The economic status of many companies has been challenged over the past year and a half. Many companies reacted by scrutinizing the budget and slashing line items to help them “get through” this tough time. Most of these organizations decided raises should be among the first to go. Whether these were merit based or just an annual cost of living increase, these organizations went through the exercise of weighing out the pros and cons of “freezing” this annual salary change.
In many situations it’s easy to turn down a raise request: if a person’s performance hasn’t met expectations or if a person bases his request on what others are making, it’s easy to explain that everyone is treated as an individual. The more difficult scenario is when you have to deny a request from someone who merits an increase but can’t get one because of the company’s financial situation.
The secret here is to ensure the employee knows they are a valued worker, making a legitimate request that simply can’t be met right now due to the company’s financial status. A rational person will understand these kinds of circumstances. Acknowledge his disappointment by ensuring that you will come back to him with a raise as soon as the financial picture brightens.
Some tactics to help manage this situation:
- Accept that in tough economic times, the needs of the company must come first. Sharing this line of thinking with an employee let’s them know where you are coming from and gives them insight into your decision-making process.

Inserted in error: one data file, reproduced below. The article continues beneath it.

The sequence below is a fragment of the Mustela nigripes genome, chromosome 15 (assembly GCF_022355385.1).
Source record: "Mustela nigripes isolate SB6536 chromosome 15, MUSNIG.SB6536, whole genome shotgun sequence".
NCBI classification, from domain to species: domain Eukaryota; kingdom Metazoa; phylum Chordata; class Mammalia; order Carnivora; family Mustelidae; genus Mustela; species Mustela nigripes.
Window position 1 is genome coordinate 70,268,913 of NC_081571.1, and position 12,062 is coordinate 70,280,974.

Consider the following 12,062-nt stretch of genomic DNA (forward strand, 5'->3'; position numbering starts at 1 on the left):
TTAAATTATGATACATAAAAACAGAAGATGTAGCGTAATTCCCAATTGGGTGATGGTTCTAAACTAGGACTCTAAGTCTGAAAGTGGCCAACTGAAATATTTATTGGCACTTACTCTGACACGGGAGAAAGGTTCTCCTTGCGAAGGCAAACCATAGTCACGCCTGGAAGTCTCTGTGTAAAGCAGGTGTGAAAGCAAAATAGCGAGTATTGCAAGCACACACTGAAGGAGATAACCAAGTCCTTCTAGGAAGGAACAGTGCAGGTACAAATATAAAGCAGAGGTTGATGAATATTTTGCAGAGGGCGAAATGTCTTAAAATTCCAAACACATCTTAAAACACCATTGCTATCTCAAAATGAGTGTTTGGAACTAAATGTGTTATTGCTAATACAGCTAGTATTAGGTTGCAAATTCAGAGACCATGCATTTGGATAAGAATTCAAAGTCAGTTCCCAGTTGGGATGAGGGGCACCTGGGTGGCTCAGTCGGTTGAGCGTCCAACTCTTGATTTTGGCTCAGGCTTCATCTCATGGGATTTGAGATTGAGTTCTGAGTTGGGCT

- You generally have little to no warning or control over when the employee will request a meeting to discuss a raise. Once asked, don’t stall or delay this conversation. Handle it head on.
- Be compassionate, caring and understanding but it is important to note that there is no need to apologize. It’s just a fact of life that when a company’s business is down or facing risks, its employees will have to forgo raises.
- Let the individual make his or her pitch without interruptions or argument.
- If correct, accept his or her assertions and numbers openly. Respond to every request, regardless of which pitch is used, with the same answer: the money isn’t there right now.
- Accept that there will be a certain amount of anger, annoyance or disappointment – it’s understandable.
- Make a commitment to revisit this issue and assure the employee that there will be an increase as soon as it’s feasible.